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Combat Blade Damage

23 September 2017

Dr. Charlton Stanley recently began an interesting on-line conversation of battle damaged propellers and we thank him for this inspiration.

On 26 December 1967 Lieutenant (junior grade) Bruce Marcus’s Douglas A-1 Skyraider launched from the USS Coral Sea on an armed recce mission and met with success in finding the enemy! The Skyraider was struck by antiaircraft fire including the armored windshield but the hole in the propeller blade wasn’t discovered until Marcus landed and secured the engine [displayed in National Naval Aviation Museum]—© Travel for Aircraft/Joseph May

A close view of Lieutenant (junior grade) Bruce Marcus’s Douglas A-1 Skyraider battle damaged prop blade—© Travel for Aircraft/Joseph May

Rotor blade tip cap of the MH-60 Seahawk known as “Skat 14”, signed by the rescuers and rescued, showing small arms fire evidence during the rescue of SA-3 Goa downed “Hammer 34” on 02 May 1999 over Serbia [displayed in the USAF Armament Museum]—© Travel for Aircraft/Joseph May

A close view of the hole made by an antiaircraft round through Skat 14’s rotor tip cap. “Hammer 34” was pilot Lt Col David Goldenfein of an F-16 Fighting Falcon and later became Chief of Staff of the U.S. Air Force in 2016—© Travel for Aircraft/Joseph May

 

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2 Comments leave one →
  1. 25 September 2017 01:28

    Thanks for the credit. I have decided to embark on a search of old wartime photos, looking for prop damage.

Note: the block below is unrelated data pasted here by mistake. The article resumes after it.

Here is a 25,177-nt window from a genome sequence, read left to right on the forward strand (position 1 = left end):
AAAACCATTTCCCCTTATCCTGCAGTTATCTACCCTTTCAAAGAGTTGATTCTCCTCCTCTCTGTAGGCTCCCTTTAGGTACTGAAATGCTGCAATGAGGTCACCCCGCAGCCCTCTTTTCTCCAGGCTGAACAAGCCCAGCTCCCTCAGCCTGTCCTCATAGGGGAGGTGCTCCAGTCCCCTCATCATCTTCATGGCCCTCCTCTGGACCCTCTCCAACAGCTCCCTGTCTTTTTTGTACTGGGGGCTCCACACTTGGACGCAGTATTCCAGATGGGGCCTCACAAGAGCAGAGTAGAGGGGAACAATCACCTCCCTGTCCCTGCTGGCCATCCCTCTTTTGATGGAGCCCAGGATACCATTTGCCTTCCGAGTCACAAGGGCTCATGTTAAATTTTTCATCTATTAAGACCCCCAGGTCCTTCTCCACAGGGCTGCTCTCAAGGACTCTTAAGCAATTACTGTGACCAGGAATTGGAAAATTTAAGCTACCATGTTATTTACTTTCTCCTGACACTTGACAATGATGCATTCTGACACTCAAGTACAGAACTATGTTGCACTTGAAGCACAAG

When I first bought my C-177 Cardinal, the logbooks showed the constant speed prop was way past due for an overhaul. After shipping it off the the prop shop, the shop manager called me. He said the blades were in good shape and simply needed to be dressed, balanced and repainted. The hub was another story. It was eaten up with corrosion and beyond repair. Uh-Oh. Time to get out the checkbook. He told me a bit about props and hubs. During the conversation, he asked if I knew how much stress and strain was on the hub at takeoff power.

    I did not.

    He went on to say there are two vectors on the hub. Straight ahead horizontally as the hub has to pull the aircraft forward. The other vectors are at 90º to the thrust line due to the centrifugal force exerted by the mass of the spinning prop. At takeoff RPM, he said the blades on my little Cessna weigh about 40,000 pounds. That is the weight of a fully loaded 18-wheel truck. 20 tons.

    Imagine that load being placed on engine mounts if the prop hub gives way with one prop departing the airplane, and the other remaining attached.

    If a prop has a chunk taken out of it, the risk is great. The unbalanced prop may try to shake the engine loose from its motor mounts, or shake the airframe so much things break and the plane becomes uncontrollable. There are jokes about how is it those airplanes could get airborne with all that brass on board.

    • travelforaircraft permalink*
      25 September 2017 21:31

      The physics of flight! If I were to teach Physics 101 I’d use bicycles and aviation examples.

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